Millett, Katherine Murray
Millett, Katherine Murray
MILLETT, KATHERINE MURRAY
Katherine Murray Millett is a writer and sculptor who is best known for her groundbreaking work of feminist literary criticism, Sexual Politics (1969). Although she abandoned criticism after writing that book, turning to works of fiction and autobiography, Sexual Politics became a starting point for scholars working in feminist jurisprudence.
Millett was born on September 14, 1934, in St. Paul, Minnesota. She was educated at the University of Minnesota, Oxford University, and Columbia University. As a graduate student and part-time instructor in English at Columbia during the 1960s, she became active in the civil rights movement. Millett soon focused her attention on sexual discrimination against women. Her dissertation shifted from traditional literary criticism to an analysis of the sexual subordination of women in the works of novelists D.H. Lawrence, Henry Miller, and Norman Mailer. She was granted a Ph.D. degree in 1970, on the heels of the publication of Sexual Politics, a revised version of her dissertation.
The book became a national best-seller overnight, attracting both strong support and vitriolic opposition. Millett argued that in the twentieth century, social and technological change had helped women in the United States to begin redefining gender roles. In the face of change, the male-dominated society had sought to preserve a patriarchal social structure and the patriarchal family through an ideology of sexual domination and violence. This ideology was most fully expressed in novels written by men and acclaimed by male intellectuals and critics.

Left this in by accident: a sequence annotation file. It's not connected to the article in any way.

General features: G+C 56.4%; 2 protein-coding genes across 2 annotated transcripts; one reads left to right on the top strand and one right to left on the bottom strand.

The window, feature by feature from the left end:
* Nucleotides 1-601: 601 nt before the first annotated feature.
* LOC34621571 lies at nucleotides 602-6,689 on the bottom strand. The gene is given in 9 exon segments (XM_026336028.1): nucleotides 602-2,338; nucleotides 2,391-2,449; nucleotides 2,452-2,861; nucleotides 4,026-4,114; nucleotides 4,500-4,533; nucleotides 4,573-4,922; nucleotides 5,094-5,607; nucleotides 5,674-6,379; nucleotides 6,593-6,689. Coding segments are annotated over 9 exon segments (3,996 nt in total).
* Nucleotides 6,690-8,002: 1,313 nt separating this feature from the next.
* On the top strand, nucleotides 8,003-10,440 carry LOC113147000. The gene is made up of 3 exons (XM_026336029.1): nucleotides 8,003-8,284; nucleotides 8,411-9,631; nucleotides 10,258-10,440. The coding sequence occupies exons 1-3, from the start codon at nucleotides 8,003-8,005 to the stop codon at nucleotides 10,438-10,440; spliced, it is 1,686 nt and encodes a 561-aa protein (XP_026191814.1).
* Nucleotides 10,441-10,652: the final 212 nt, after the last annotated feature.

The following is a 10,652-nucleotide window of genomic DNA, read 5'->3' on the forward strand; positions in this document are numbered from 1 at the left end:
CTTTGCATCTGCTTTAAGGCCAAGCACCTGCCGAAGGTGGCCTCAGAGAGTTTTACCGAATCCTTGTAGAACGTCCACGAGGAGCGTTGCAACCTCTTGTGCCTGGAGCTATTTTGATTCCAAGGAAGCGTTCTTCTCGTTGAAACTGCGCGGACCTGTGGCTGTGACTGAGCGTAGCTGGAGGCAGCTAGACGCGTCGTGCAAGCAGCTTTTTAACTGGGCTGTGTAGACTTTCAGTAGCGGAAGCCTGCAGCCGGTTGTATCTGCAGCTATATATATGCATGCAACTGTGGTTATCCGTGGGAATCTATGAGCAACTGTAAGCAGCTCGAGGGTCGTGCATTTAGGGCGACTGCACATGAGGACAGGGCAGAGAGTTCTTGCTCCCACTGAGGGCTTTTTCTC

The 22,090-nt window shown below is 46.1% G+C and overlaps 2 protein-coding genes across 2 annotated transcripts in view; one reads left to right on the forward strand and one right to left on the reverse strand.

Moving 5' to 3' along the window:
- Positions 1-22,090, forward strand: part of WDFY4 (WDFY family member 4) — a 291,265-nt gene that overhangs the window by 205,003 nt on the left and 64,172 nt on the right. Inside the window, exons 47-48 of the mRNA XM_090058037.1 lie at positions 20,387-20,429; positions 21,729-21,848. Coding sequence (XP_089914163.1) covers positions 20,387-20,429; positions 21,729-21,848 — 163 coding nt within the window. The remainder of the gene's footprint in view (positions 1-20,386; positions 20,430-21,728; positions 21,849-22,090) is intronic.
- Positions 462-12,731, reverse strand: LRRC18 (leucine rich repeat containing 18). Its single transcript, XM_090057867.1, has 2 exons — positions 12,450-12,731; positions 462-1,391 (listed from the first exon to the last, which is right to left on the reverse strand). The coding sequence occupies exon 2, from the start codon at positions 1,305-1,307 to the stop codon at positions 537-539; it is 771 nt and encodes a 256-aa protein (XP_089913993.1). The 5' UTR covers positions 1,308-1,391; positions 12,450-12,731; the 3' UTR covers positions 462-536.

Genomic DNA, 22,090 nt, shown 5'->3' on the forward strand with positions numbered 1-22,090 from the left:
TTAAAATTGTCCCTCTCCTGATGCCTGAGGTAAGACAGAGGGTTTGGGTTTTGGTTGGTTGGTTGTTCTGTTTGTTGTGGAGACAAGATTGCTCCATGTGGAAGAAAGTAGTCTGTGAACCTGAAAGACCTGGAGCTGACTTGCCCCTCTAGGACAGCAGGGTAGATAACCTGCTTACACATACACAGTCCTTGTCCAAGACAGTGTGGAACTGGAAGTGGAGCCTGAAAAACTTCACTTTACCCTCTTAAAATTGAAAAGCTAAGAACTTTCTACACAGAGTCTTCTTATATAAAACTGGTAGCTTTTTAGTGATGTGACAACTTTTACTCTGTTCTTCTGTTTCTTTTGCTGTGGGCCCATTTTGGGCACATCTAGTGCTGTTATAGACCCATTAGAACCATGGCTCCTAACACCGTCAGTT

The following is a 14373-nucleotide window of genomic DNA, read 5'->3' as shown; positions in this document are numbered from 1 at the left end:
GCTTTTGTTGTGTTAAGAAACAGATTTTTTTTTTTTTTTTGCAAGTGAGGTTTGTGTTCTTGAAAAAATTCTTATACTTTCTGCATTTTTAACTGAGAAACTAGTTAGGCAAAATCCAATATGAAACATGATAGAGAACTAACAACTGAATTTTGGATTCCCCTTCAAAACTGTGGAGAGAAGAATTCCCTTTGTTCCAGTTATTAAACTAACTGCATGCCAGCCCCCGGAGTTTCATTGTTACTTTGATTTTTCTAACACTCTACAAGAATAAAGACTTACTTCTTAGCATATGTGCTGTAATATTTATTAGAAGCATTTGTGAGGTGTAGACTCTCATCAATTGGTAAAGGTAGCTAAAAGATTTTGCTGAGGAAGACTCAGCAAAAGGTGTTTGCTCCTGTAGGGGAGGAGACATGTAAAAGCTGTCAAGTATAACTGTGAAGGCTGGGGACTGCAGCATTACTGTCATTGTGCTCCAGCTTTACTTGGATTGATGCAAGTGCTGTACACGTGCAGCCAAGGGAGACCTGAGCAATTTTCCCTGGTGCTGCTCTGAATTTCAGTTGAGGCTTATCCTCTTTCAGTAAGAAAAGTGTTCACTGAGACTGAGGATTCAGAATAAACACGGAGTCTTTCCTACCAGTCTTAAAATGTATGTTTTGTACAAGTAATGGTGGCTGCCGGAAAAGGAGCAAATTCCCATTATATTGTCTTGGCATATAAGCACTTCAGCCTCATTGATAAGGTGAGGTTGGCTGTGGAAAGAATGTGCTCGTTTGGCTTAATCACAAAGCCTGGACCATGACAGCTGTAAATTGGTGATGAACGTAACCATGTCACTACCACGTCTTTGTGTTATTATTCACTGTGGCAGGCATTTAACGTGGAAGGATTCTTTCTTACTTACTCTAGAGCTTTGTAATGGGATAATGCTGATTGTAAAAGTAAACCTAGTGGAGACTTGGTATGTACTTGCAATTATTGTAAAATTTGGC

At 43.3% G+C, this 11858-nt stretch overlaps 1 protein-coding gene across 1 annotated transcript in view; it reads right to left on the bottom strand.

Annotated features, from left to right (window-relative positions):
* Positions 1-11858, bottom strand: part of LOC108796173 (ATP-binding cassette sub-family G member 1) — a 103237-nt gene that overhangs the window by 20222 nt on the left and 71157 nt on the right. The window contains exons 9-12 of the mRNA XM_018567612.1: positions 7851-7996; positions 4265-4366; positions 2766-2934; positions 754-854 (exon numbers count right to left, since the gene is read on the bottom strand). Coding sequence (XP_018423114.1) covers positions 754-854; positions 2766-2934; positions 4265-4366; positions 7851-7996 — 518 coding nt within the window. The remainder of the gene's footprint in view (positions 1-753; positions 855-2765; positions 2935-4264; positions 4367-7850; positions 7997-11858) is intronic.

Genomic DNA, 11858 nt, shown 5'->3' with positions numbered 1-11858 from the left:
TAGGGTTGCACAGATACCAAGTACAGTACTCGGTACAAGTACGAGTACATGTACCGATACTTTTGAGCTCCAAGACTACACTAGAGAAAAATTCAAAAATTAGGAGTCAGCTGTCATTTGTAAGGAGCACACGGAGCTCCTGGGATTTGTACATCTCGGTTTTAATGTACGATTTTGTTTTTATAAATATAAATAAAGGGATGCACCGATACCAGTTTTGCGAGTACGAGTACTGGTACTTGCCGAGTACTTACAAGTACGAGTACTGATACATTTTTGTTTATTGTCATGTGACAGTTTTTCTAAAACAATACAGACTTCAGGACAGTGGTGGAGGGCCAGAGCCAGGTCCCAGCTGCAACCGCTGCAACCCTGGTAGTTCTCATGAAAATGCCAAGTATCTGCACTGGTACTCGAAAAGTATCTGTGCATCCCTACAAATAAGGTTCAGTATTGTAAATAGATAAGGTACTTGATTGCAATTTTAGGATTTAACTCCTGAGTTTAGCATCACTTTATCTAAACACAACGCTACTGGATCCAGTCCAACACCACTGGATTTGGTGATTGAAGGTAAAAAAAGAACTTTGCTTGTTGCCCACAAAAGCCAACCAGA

Millett charged D.H. Lawrence with glorifying masculinity, Henry Miller with exalting the sexual degradation of women, and Norman Mailer with promoting a cult of virility. She believed that writers served as a mirror on U.S. culture and helped to explain why women have been sexually subordinated. Sexual subordination, in Millett's view, is tied to the economic and political subordination of women.
Sexual Politics was published before the field of feminist jurisprudence had been started. Millett's analysis of sexual subordination in literature inspired feminist legal scholars to examine U.S. law for patriarchal influences. In their attacks on pornography, law professor catharine a. mackinnon and writer andrea dworkin derived many of their ideas from Millett's work.
After writing Sexual Politics Millett wrote Flying, an autobiography (1974), and a novel, Sita (1976). Her personal life has been marked by periods of mental illness and institutionalization. She wrote about this part of her life in The Loony Bin Trip (1990). She published The Politics of Cruelty in 1994, which explored the use of torture in the modern world, and another memoir, A.D., in 1995.
"Itis interesting that many women do not recognize themselves as discriminated against; no better proof could be found of the totality of their conditioning."
—Katherine Murray Millett
In the later 1990s, Millett had difficulty finding work, and most of her books went out of print. In the new millennium, the University of Illinois has republished Sexual Politics and several other of her works. In 2000, Millett became an adjunct professor at New York University. In 2001, she published Mother Millett, her story of caring for her dying mother.
Bullock, Alan, and R.B. Woodings, eds. 1983. 20th Century Culture: A Biographical Companion. New York: Harper & Row.
Davis, Flora. 1999. Moving the Mountain: The Women's Movement in America Since 1960. Champaign: Univ. of Illinois Press.
Rose, Phyllis, ed. 1993. Women's Lives. New York: Norton.
Sex Discrimination; Women's Rights.